Wednesday, January 16, 2002
I failed miserably at being "one with the arrow" at a recent Appleknocker Bowmen indoor shoot in Odell. To be perfectly honest, I didn't really even understand the logic behind that directive from the Archery Zen Masters in charge of my biweekly training sessions.
How was I supposed to relate to a stick that had pink and white fletchings glued onto it? What did the two of us have in common? I just couldn't envision myself being shot from a bow and zinging headfirst into a target bale without cringing.
I wondered why I wasn't allowed to just bond with my bow since it simply had the responsibility to fling the arrow into space and then watch the result from a safe distance. With that line of thought came the sudden realization that I am very proud of my beautiful bow but don't harbor the same appreciation for my rather mundane arrows.
And they apparently are very aware of that fact. Or they are trying to avoid dealing with that reality by continually veering left of the bull's-eye -- which is perhaps the center of truth in Archery Zen?
I now need therapy when all I wanted to do was shoot straight. I did manage to get off a few great shots when I assumed my "Xena" stance, so maybe that is how the "one with the arrow" thing starts to evolve.
Seriously, I am honing my archery skills at the Appleknocker member shoots from 6:45-8:45 p.m. on Tuesday and Thursday through February in the Mid-Valley Elementary School gymnasium.
My aim (pun intended) is twofold; to enjoy a good time in an individualized sport and to win a trophy at one of this year's competitions. I wish I'd known about the educational value of archery when my two sons were younger because it is great for hand-and-eye coordination and definitely sets the stage for quality interaction.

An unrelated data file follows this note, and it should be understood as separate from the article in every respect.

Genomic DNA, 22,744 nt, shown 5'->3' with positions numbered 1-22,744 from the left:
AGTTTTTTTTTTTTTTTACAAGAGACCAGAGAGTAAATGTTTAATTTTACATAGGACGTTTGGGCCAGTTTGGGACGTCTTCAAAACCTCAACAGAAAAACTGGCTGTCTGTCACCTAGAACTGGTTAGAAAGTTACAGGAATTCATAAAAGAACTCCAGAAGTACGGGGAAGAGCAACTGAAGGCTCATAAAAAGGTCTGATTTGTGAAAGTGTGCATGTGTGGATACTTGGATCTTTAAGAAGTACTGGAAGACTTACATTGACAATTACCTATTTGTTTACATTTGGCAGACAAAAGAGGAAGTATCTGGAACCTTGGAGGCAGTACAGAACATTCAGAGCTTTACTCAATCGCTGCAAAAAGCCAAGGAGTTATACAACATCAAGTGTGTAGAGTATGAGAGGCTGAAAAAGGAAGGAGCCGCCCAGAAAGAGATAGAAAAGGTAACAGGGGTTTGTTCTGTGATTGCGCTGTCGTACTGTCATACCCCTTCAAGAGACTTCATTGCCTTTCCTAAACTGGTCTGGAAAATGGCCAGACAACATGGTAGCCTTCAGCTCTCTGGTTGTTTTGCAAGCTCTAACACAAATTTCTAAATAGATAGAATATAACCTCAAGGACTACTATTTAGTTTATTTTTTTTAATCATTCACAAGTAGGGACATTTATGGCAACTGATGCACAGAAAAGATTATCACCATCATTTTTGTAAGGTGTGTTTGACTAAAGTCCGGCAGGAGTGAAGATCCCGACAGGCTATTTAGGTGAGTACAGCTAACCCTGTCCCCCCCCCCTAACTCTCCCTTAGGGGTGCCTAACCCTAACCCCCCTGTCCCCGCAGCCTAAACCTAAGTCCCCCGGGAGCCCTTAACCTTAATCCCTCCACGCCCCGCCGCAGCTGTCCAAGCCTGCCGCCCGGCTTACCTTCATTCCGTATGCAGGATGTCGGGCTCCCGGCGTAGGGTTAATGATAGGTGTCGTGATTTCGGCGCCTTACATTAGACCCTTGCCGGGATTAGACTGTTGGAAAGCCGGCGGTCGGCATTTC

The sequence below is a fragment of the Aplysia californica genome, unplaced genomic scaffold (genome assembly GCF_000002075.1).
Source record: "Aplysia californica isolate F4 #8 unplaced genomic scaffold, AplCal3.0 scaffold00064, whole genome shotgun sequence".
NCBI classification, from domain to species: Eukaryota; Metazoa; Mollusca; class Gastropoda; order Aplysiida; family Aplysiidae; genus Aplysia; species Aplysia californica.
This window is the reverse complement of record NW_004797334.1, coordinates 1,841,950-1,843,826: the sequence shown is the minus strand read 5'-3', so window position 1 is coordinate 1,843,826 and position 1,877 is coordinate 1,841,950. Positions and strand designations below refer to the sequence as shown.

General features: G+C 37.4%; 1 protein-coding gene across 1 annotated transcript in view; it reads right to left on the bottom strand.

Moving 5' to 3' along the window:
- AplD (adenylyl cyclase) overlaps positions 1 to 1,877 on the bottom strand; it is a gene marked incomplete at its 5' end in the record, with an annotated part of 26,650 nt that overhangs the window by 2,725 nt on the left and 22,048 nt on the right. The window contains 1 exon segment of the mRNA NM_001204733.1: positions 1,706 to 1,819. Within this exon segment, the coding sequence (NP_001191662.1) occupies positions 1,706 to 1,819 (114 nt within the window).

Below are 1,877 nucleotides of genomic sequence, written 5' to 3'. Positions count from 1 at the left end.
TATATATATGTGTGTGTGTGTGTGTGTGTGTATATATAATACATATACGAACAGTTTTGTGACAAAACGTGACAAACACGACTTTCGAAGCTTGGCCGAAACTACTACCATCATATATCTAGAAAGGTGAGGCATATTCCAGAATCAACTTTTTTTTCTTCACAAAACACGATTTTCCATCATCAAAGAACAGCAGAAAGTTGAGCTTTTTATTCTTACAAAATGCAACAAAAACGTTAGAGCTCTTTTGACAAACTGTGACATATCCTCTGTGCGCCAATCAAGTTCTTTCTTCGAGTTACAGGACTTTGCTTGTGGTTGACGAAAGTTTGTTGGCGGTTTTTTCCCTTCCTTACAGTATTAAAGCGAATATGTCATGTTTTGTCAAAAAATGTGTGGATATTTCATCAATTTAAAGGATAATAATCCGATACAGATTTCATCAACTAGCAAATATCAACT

The Appleknockers are now holding their annual membership drive, with a discount given to individuals who join the 70-member group before March 1. It's worth checking out and Roy Nellermoe, Appleknocker president, is pretty sharp about answering any archery questions you might wing his way. He can be targeted at 354-1007.
RaeLynn Gill is also looking forward to becoming one with her computer keyboard.
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The riding lawn mower driven by Norma Cannon overheated and made contact with dry arbor vitae owned by Lee and Norma Curtis, sending more than a dozen of the tightly-packed trees up in flames. The mower, visible at far right, was totaled. No one was injured; neighbors first kept the fire at bay with garden hoses and Westside and Hood River Fire Departments responded and doused the fire before it reached any structures. Westside Fire chief Jim Trammell, in blue shirt, directs firefighters. The video was taken by Capt. Dave Smith of Hood River Fire Department. Enlarge